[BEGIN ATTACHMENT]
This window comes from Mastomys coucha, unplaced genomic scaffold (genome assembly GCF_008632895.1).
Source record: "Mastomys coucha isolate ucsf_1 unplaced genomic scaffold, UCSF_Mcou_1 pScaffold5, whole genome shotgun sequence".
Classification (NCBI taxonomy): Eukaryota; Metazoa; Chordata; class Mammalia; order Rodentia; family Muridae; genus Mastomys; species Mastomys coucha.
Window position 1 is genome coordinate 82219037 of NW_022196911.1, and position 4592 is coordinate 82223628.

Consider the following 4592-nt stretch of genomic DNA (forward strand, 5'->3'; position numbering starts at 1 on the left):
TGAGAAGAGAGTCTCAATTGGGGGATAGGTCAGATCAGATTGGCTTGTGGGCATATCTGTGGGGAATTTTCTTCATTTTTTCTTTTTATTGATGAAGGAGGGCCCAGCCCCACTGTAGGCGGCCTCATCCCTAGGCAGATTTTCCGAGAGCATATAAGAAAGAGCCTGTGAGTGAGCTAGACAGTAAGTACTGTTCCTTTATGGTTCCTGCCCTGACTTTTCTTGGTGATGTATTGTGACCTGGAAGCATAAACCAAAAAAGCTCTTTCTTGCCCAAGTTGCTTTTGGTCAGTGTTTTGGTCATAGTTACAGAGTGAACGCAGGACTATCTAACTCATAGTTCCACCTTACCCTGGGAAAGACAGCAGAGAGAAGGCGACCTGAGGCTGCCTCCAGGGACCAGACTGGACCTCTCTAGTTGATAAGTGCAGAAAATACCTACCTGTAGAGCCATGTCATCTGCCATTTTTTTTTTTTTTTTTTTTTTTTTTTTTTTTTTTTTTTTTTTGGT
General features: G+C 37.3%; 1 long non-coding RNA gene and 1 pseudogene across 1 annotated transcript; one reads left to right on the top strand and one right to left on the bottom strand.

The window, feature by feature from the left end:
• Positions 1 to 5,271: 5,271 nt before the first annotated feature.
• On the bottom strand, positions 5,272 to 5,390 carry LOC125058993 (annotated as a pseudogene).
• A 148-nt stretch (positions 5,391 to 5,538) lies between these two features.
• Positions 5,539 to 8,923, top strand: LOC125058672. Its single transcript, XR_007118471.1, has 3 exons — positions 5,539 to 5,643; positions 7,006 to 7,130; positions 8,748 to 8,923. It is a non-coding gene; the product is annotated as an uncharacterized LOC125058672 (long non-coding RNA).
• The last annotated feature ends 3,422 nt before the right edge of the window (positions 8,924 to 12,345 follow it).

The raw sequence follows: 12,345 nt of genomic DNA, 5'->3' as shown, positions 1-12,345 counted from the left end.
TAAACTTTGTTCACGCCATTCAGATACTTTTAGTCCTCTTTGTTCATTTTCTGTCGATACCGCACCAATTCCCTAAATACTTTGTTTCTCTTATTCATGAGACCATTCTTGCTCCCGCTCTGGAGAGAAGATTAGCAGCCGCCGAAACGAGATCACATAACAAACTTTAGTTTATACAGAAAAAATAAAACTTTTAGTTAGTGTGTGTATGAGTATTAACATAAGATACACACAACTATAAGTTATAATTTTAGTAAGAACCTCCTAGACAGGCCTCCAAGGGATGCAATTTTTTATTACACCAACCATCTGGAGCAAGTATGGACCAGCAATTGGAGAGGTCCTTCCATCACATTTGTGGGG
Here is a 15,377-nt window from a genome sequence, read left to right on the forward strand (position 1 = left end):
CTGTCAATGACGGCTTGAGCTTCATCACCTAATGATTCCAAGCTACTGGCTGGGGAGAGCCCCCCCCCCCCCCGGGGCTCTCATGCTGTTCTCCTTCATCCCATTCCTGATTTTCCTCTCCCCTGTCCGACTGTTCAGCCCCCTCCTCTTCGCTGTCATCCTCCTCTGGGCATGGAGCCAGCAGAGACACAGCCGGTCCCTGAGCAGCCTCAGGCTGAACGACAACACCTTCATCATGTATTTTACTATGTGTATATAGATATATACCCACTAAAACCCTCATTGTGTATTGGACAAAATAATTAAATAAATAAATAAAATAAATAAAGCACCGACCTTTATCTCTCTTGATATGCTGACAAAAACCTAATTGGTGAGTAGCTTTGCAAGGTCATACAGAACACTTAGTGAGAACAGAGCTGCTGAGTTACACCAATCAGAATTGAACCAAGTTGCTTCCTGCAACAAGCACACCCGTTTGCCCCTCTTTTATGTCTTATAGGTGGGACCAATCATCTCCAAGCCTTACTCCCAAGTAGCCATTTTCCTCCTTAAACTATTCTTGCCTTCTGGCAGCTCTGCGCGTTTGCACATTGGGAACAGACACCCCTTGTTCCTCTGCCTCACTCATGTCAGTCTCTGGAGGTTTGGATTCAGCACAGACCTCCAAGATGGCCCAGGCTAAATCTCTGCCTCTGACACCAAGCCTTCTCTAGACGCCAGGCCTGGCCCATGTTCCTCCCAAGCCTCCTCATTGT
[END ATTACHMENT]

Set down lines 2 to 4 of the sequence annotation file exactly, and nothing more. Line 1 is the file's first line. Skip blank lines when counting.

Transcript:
Source record: "Mastomys coucha isolate ucsf_1 unplaced genomic scaffold, UCSF_Mcou_1 pScaffold5, whole genome shotgun sequence".
Classification (NCBI taxonomy): Eukaryota; Metazoa; Chordata; class Mammalia; order Rodentia; family Muridae; genus Mastomys; species Mastomys coucha.
Window position 1 is genome coordinate 82219037 of NW_022196911.1, and position 4592 is coordinate 82223628.